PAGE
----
1. Rickey Henderson

 

 

Simply the greatest base-stealing technician that ever lived with 1,406 steals on his resume.  Henderson is the only player to ever eclipse 1,000 swipes for a career. Marinate on that for a sec.

Pretty Rickey swiped 66 bases at the age of 40 and stole 31 at the age of 44, never deviating from his classic head-first slide.     

 

 

He led the American League in stolen bases from 1980-1991. His combination of speed, power and bat savvy makes him hands down the greatest leadoff hitter to ever put on spikes, but also one of the deadliest multi-faceted weapons MLB has ever seen. A dynamic five-tool package with golden legs, unapologetic swag and soul.

 

2. Lou Brock

 

 

“Lightening” Lou Brock was the blueprint for the emergence of Rickey Henderson. In the ’60s and ’70s, the eight-time NL stolen base king played with the St. Louis Cardinals. With Brock on the move, pitchers saw nothing but streaks of red flying by them. He had 938 swipes in his career.

Brock was the standard-bearer for stolen base supremacy before Henderson obliterated his record, but due to the way the game has changed, Brock’s second-place position on the all-time list is pretty safe.

 

 

It takes a rare athlete, executing a combination of supreme athleticism and profound intellect to steal 50 bases for 12 straight seasons as Brock did from 1965-76. A Tribe Called Quest gives Brock a shout on their classic hip-hop joint Check the Rhyme.

 

3. Tim Raines

 

 

Nobody in the ’80s rocked a Jheri Curl better than Rock Raines, who also knew how to handle a bat as evidenced by his 2,605 hits and .294 career batting average.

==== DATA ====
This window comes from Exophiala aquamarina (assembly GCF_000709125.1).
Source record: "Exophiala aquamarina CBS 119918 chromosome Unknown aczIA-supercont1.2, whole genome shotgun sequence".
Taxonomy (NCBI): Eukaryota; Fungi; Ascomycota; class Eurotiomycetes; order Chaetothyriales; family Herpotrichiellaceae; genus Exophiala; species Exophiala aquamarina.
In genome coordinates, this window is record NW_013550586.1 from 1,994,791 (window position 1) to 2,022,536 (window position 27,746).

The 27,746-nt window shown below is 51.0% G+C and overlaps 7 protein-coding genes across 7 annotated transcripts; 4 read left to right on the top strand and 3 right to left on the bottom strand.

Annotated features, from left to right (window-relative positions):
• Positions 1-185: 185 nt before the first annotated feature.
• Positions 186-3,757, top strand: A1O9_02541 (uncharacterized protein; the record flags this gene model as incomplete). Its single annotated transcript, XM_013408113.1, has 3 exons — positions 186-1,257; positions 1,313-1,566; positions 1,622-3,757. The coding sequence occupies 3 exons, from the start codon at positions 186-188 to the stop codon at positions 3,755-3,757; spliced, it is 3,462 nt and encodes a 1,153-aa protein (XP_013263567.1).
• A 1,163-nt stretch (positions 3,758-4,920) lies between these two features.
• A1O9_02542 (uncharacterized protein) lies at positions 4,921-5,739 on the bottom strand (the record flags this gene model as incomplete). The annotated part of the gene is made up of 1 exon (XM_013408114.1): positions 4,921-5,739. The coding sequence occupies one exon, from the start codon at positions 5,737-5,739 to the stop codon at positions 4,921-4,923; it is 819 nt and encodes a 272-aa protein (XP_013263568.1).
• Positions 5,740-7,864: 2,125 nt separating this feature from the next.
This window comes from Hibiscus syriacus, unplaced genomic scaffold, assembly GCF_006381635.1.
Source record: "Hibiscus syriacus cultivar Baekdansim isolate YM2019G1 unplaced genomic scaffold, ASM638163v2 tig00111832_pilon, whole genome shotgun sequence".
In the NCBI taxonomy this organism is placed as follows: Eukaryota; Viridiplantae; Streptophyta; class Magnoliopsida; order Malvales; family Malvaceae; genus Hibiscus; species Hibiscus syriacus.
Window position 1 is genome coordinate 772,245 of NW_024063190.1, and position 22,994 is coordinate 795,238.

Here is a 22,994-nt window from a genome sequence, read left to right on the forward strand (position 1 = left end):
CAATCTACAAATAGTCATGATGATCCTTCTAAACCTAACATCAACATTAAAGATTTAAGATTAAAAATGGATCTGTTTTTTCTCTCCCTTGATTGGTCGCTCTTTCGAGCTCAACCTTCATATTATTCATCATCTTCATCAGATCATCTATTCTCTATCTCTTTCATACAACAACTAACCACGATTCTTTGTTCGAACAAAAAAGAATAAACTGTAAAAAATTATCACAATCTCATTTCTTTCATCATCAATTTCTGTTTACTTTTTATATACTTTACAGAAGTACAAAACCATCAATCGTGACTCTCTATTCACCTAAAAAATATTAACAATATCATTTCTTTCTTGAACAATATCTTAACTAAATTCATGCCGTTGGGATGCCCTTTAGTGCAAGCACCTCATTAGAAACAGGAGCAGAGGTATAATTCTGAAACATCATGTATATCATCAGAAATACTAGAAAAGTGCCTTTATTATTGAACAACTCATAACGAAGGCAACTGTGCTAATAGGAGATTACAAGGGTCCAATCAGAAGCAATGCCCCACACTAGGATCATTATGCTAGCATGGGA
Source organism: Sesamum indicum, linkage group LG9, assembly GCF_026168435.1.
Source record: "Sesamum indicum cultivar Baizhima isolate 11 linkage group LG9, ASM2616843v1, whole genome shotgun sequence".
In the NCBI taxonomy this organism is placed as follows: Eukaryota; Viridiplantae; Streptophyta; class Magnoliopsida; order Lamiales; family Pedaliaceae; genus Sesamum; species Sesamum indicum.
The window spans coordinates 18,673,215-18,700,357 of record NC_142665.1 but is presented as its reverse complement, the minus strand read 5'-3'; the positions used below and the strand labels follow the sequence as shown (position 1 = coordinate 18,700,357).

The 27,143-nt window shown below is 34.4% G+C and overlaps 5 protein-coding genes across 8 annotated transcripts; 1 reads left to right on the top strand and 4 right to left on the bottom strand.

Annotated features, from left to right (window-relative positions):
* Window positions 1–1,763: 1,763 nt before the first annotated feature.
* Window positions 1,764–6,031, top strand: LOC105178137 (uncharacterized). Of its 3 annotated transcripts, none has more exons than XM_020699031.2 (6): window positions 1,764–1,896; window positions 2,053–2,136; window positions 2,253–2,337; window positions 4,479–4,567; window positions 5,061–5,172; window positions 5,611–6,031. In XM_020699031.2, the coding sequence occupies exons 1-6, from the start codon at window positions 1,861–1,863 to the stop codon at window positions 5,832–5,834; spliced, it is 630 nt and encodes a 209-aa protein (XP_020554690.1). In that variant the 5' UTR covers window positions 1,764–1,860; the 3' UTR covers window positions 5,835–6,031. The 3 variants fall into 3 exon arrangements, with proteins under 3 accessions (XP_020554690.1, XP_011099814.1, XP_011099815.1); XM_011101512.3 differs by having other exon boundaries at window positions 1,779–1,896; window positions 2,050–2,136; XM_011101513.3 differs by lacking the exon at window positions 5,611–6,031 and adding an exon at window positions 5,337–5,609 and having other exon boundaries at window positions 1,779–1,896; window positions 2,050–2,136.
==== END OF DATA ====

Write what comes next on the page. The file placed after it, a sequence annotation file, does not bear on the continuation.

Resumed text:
As a leadoff missile, his stolen base prowess made him a lethal weapon. Raines swiped over 70 bases each season from 1981-86 and he led the NL in steals from 81-84, until Vince Coleman hit the scene.

 

ROCK RAINES WAS READY ALL THE TIME 

 

Raines, a 2017 Baseball Hall of Fame inductee, was not only multi-faceted and down to pound the pavement for a bag, but he was the most precise base stealer among the sultans of swipe, finishing his big league career with the best-stolen base percentage (84.7) of any player with 400-plus steals.

 

4. Maury Wills 

 

 

Wills is one of the most underrated players in history and egregiously still hasn’t been voted into the Hall of Fame. He won six consecutive National League stolen base crowns (1960-65). His 50 steals in 1960 marked the first time an NL player had eclipsed the half-century mark in swipes since Max Carey in 1923.

Wills is known as the principal offensive weapon of the Dodgers three championship squads between 1959 and 1965. Wills gained fame and respect as a stolen base king by swiping 104 bases in 1962, eclipsing a 47-year-old MLB record.

MAURY WILLS REFLECTS ON HOW THE SPIRIT OF JACKIE ROBINSON HELPED HIM ENDURE RACISM WHILE HE WAS A PLAYER

 

5. Vince Coleman

 

 

Coleman stormed the MLB scene winning NL Rookie of the Year in 1985, swiping 110 bases.

He swiped over 100 again for the next two seasons before tailing off with seasons of 81, 65 and 77 steals for the St. Louis Cardinals.

Coleman never stole more than 50 again after leaving St. Louis and he once said he didn’t know who Jackie Robinson was, but his bag-swiping omnipotence didn’t allow me to exclude him for his ignorance.

VINCE COLEMAN JOINS EXCLUSIVE 100-STEAL CLUB 

 

Honorable Mention: Jackie Robinson (King of Stealing Home), Joe Morgan  (HOF, 608 career steals), Luis Aparicio (HOF, nine-straight AL stolen base titles)

MLBbro Show Podcast/Mixtape With Da Gambler | 06/16/21

MLBbro Show Podcast/Mixtape With Da Gambler | 6-2-21